The three plots in Figure 7 show how accuracy drops with fewer bits per connection for CONV layers (left), FC layers (middle) and all layers (right). Each plot reports both top1 and top5 accuracy. Dashed lines only applied quantization but without pruning; solid lines did both quantization and pruning. There is very little difference between the two. This shows that pruning works well with quantization.
Quantization works well on pruned network because unpruned AlexNet has 60 million weights to quantize, while pruned AlexNet has only 6.7 million weights to quantize. Given the same amount of centroids, the latter has less error.
The first two plots in Figure 7 show that CONV layers require more bits of precision than FC layers. For CONV layers, accuracy drops significantly below 4 bits, while FC layer is more robust: not until 2 bits did the accuracy drop significantly.
Figure 8 compares the accuracy of the three different initialization methods with respect to top1 accuracy (Left) and top5 accuracy (Right). The network is quantized to bits as shown on xaxis. Linear initialization outperforms the density initialization and random initialization in all cases except at 3 bits.
The initial centroids of linear initialization spread equally across the xaxis, from the min value to the max value. That helps to maintain the large weights as the large weights play a more important role than smaller ones, which is also shown in network pruning Han et al. (2015). Neither random nor densitybased initialization retains large centroids. With these initialization methods, large weights are clustered to the small centroids because there are few large weights. In contrast, linear initialization allows large weights a better chance to form a large centroid.
Deep Compression is targeting extremely latencyfocused applications running on mobile, which requires realtime inference, such as pedestrian detection on an embedded processor inside an autonomous vehicle. Waiting for a batch to assemble significantly adds latency. So when benchmarking the performance and energy efficiency, we consider the case when batch size = 1. The cases of batching are given in Appendix A.
Fully connected layer dominates the model size (more than ) and got compressed the most by Deep Compression ( weights pruned in VGG16). In stateoftheart object detection algorithms such as fast RCNN (Girshick, 2015), upto
computation time is consumed on FC layers on uncompressed model. So it’s interesting to benchmark on FC layers, to see the effect of Deep Compression on performance and energy. Thus we setup our benchmark on FC6, FC7, FC8 layers of AlexNet and VGG16. In the nonbatched case, the activation matrix is a vector with just one column, so the computation boils down to dense / sparse matrixvector multiplication for original / pruned model, respectively. Since current BLAS library on CPU and GPU doesn’t support indirect lookup and relative indexing, we didn’t benchmark the quantized model.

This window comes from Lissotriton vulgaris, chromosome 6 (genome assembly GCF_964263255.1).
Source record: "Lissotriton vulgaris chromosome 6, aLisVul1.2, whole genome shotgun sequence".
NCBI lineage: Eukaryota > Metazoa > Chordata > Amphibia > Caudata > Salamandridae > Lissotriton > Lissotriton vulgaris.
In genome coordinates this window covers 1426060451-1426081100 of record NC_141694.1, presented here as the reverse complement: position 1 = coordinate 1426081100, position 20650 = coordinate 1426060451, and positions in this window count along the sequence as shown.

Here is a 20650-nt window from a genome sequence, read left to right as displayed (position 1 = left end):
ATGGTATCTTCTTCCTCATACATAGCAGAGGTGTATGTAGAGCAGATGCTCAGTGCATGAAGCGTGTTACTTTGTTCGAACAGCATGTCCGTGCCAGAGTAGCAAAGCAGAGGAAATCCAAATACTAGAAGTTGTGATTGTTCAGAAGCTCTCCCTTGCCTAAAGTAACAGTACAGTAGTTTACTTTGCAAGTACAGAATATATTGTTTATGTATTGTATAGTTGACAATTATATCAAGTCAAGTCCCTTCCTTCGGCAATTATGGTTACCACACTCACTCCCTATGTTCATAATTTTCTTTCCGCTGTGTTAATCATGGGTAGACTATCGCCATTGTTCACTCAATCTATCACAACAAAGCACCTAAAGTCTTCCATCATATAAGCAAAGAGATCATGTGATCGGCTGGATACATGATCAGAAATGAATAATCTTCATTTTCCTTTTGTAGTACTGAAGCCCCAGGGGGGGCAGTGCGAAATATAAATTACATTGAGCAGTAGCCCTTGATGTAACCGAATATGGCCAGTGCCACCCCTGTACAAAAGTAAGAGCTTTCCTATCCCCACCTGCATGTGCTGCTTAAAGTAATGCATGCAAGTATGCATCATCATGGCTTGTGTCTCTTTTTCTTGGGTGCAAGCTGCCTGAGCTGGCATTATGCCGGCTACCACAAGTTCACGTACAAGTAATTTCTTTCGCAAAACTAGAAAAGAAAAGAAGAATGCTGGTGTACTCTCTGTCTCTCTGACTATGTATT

We compare three different offtheshelf hardware: the NVIDIA GeForce GTX Titan X and the Intel Core i7 5930K as desktop processors (same package as NVIDIA Digits Dev Box) and NVIDIA Tegra K1 as mobile processor. To run the benchmark on GPU, we used cuBLAS GEMV for the original dense layer. For the pruned sparse layer, we stored the sparse matrix in in CSR format, and used cuSPARSE CSRMV kernel, which is optimized for sparse matrixvector multiplication on GPU. To run the benchmark on CPU, we used MKL CBLAS GEMV for the original dense model and MKL SPBLAS CSRMV for the pruned sparse model.
To compare power consumption between different systems, it is important to measure power at a consistent manner (NVIDIA, b). For our analysis, we are comparing preregulation power of the entire application processor (AP) / SOC and DRAM combined. On CPU, the benchmark is running on single socket with a single HaswellE class Core i75930K processor. CPU socket and DRAM power are as reported by the pcmpower utility provided by Intel. For GPU, we used nvidiasmi utility to report the power of Titan X. For mobile GPU, we use a Jetson TK1 development board and measured the total power consumption with a powermeter. We assume AC to DC conversion loss, regulator efficiency and power consumed by peripheral components (NVIDIA, a) to report the AP+DRAM power for Tegra K1.
#CONV bits / #FC bits  Top1 Error  Top5 Error 




32bits / 32bits  42.78%  19.73%      
8 bits / 5 bits  42.78%  19.70%  0.00%  0.03%  
8 bits / 4 bits  42.79%  19.73%  0.01%  0.00%  
4 bits / 2 bits  44.77%  22.33%  1.99%  2.60% 
The ratio of memory access over computation characteristic with and without batching is different. When the input activations are batched to a matrix the computation becomes matrixmatrix multiplication, where locality can be improved by blocking. Matrix could be blocked to fit in caches and reused efficiently. In this case, the amount of memory access is , and that of computation is , the ratio between memory access and computation is in the order of .